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Defending Free Speech and Free Trade

Cato Institute scholars have very recently published important op-eds in Washington’s daily newspapers.  The first appeared in yesterday’s edition of the Washington Post; it is by Raja Kamal and Cato’s Tom Palmer.  They defend the right to free speech in Egypt — where it is, sadly, now under severe attack.  Kamal and Palmer open their op-ed with this sad fact:

A former college student, Abdelkareem Nabil Soliman, is sitting in an
Egyptian prison, awaiting sentencing tomorrow. His alleged "crime":
expressing his opinions on a blog. His mistake: having the courage to
do so under his own name.

The second op-ed, in today’s edition of the Washington Times, is by Cato’s Dan Ikenson who challenges the arguments and assumptions trotted out almost daily now by the current gaggle of mercantilists occupying offices on Capitol Hill.  Here’s a selection from Ikenson’s op-ed:

Too many in Congress view exports as good, imports as bad, and the
trade account as the scoreboard. Because the United States has a large
and growing trade deficit, they reckon we are losing at trade. The
reason we are losing, the story goes, is because our trade partners are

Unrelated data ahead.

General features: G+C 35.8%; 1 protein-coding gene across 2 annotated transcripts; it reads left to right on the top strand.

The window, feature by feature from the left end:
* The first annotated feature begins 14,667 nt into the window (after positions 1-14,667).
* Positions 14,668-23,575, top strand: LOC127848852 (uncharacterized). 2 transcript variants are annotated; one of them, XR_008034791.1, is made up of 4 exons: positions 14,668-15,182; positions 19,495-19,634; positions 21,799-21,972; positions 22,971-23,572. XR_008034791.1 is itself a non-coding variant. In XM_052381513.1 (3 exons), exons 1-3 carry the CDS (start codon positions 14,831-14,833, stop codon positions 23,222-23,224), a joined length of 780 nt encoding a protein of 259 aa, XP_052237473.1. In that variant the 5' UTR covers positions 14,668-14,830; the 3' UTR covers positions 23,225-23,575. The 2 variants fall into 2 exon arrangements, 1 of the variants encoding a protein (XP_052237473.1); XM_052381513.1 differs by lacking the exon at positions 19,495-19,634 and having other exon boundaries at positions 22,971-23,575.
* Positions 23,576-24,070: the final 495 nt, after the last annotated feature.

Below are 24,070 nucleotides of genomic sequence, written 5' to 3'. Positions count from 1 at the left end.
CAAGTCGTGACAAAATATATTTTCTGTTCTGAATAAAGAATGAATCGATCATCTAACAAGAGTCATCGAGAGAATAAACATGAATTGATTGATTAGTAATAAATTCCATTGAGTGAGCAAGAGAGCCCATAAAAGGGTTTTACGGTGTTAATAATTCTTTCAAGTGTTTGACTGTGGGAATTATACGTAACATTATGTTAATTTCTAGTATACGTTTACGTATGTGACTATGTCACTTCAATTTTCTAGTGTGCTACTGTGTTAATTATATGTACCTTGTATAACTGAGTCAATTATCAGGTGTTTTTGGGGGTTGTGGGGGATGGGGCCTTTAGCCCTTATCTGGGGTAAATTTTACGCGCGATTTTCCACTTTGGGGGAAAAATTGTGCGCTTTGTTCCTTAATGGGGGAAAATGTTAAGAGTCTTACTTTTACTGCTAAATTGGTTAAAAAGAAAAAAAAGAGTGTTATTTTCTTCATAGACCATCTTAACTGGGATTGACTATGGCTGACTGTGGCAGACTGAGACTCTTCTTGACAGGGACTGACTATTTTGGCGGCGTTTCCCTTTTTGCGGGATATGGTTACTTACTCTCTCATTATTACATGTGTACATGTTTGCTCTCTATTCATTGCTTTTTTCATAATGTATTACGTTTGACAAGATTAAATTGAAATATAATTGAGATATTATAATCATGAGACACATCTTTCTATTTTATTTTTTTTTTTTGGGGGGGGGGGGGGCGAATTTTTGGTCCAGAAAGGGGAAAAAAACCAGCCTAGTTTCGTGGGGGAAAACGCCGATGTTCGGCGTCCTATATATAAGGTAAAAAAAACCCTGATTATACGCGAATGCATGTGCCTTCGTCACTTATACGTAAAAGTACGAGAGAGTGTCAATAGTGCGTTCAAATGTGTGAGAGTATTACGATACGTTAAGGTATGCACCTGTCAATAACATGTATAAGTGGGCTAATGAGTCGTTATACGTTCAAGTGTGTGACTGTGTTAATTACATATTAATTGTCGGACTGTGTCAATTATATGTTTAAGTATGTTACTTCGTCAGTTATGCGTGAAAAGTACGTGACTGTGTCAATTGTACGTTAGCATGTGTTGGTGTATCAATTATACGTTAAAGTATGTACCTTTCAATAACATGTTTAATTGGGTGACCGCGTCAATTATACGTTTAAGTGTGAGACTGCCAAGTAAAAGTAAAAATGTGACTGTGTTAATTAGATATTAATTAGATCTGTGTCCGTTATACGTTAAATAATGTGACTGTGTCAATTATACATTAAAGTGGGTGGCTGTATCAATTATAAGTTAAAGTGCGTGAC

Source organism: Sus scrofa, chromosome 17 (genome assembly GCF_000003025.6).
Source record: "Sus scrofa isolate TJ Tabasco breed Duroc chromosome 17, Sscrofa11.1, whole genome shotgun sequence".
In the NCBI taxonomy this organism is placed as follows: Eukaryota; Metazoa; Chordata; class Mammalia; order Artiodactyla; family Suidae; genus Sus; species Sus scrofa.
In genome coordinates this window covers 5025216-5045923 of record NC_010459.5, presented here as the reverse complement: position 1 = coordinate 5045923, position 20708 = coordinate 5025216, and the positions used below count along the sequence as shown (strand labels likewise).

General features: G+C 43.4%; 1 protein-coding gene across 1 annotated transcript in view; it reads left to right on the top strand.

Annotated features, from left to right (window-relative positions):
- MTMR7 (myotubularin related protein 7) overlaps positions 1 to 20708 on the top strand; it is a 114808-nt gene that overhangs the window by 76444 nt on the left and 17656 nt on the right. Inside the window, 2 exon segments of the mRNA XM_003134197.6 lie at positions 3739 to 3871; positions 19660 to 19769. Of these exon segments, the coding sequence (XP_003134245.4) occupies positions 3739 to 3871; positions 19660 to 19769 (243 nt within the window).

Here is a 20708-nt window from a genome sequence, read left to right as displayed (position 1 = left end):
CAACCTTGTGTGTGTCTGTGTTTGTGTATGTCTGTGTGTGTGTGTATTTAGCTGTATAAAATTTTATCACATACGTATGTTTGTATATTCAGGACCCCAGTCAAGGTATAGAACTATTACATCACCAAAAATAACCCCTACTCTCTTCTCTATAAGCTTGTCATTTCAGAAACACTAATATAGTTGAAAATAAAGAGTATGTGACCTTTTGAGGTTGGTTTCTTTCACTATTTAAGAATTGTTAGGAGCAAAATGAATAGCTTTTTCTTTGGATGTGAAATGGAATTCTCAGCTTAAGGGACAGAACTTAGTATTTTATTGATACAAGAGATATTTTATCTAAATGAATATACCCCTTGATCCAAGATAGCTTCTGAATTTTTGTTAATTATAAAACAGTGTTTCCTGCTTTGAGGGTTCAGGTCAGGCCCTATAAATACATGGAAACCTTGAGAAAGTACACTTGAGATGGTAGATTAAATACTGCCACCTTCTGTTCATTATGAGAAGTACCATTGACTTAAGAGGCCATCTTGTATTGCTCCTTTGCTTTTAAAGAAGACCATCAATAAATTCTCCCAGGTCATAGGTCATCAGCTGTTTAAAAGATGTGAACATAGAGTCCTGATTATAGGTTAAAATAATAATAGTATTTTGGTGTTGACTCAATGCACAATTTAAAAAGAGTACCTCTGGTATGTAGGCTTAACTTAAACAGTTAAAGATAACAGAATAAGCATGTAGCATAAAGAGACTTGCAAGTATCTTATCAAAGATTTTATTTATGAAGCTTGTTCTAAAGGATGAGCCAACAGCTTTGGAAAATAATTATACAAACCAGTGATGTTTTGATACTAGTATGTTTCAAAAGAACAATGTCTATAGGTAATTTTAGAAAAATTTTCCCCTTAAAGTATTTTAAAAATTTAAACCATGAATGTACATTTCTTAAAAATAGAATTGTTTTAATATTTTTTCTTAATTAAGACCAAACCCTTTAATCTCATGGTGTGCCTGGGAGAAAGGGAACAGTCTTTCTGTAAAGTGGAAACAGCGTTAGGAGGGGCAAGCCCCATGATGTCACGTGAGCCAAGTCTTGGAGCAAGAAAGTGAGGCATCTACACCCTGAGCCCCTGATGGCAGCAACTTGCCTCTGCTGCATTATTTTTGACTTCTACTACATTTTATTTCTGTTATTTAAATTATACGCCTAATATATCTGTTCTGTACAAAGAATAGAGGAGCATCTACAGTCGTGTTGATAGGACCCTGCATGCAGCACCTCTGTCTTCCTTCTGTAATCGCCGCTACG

cheating, and the Bush administration has turned a blind eye. The
Democrats therefore intend to reverse our eroding economic standing
through greater enforcement of our trade agreements.

An honest discussion about trade would note that as imports
and our trade deficit have increased over the past year, five years, 10
years and 25 years (take your pick), the economy has expanded, creating
an average of 1.8 million net new jobs each year since 1981. There is
very clearly no inverse relationship between the level of imports and
U.S. job creation. And in the sectors that compete most directly with
imports, productivity gains (not import competition)account for the
preponderance of job attrition.


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